About the Project

The project of the Magna Via Francigena, the Great Frankish Road, has historical roots. As the main ground connection between the north and the south coast, the ancient road between Agrigento and Palermo has always been an important trade route in Sicily which facilitated the cultural diffusion from the north to the south by moving people, animals and goods across the island. This route was shaped by numerous civilizations. The Greeks who settled in Sicily in the 8 th century B.C. and founded their Sikelian city-states, poleis, the Romans who followed this route to seize Panormus after having conquered Akragas, the Byzantines who arrived shortly thereafter and established Sicily as a theme, a district of their empire, the Muslim warriors from northern Africa, Arabia and Spain who invaded the island in the 9 th century and transformed the roads and the villages which prospered during the following centuries and were eventually abandoned, until the Frankish knights arrived from Normandy and re-christianized the entire territory. The Norman knights restored the Greek-Byzantine churches, built new Catholic churches and thus laid the foundation for the cultural mix that had a lasting effect on the Sicilian society.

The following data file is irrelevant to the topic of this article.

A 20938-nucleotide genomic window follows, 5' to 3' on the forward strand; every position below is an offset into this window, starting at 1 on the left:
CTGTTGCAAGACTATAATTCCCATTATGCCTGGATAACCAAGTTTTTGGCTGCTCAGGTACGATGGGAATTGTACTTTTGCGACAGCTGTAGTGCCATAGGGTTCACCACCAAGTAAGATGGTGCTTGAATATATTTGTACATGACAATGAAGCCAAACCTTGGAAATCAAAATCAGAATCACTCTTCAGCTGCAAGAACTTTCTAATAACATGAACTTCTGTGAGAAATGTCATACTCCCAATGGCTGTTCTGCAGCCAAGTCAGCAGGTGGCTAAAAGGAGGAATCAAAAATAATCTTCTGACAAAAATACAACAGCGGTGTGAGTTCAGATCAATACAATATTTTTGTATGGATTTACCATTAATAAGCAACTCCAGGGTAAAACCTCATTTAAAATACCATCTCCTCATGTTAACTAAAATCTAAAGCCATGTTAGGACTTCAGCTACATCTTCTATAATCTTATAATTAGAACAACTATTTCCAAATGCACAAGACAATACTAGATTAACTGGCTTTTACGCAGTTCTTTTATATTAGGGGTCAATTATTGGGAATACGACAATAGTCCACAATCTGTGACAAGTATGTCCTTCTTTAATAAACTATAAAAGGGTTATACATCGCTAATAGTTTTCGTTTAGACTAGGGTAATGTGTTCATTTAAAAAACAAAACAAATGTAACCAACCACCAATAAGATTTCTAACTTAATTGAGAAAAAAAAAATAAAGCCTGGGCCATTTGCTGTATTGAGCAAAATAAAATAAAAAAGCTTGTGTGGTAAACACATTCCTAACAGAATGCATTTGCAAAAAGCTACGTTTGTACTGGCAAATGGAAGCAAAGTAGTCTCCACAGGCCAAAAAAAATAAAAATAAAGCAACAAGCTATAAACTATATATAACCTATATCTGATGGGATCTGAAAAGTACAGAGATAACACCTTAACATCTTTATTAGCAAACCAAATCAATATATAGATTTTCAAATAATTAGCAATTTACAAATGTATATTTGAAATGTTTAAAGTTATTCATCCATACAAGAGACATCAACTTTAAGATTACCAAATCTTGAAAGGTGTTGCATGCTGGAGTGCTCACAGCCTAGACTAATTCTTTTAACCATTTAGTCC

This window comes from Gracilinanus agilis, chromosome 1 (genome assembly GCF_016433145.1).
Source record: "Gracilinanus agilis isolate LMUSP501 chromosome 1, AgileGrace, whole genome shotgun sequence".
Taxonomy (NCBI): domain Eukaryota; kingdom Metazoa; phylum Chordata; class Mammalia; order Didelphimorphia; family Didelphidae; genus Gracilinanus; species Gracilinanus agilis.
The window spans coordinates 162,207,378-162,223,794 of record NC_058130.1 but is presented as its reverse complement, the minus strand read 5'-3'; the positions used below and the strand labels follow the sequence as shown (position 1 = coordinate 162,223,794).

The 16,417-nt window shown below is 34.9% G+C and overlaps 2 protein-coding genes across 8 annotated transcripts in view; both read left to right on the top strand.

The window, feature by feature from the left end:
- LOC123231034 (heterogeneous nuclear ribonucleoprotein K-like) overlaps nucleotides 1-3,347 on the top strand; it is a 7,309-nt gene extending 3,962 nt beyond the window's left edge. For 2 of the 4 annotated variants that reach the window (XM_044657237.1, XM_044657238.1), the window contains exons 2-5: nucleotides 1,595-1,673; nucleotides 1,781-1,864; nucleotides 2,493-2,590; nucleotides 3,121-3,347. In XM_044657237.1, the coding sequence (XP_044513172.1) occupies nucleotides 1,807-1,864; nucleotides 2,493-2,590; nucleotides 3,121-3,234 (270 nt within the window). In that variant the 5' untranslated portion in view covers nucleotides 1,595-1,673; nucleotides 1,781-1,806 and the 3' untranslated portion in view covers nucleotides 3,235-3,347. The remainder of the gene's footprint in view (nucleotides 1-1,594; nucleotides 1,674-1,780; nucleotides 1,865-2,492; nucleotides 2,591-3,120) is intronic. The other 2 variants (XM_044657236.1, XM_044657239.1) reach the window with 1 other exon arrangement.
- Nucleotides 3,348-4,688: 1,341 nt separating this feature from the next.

The Magna Via is more than just a series of paths leading across the countryside and through the towns. It is a legacy of past civilizations, a system of royal roads marked by the Bourbons in their royal land registers towards the end of the 19 th century. Thanks to this historical background the project of the Magna Via delivered a walkable route. A way that reflects what Sicilians use to sing about in their traditional songs: “We are Sicilians, we sing cheerfully, the strength of the ancient knights runs in our blood, the Normans, Greeks, Arabs and Spanish that are Sicily’s pride…”.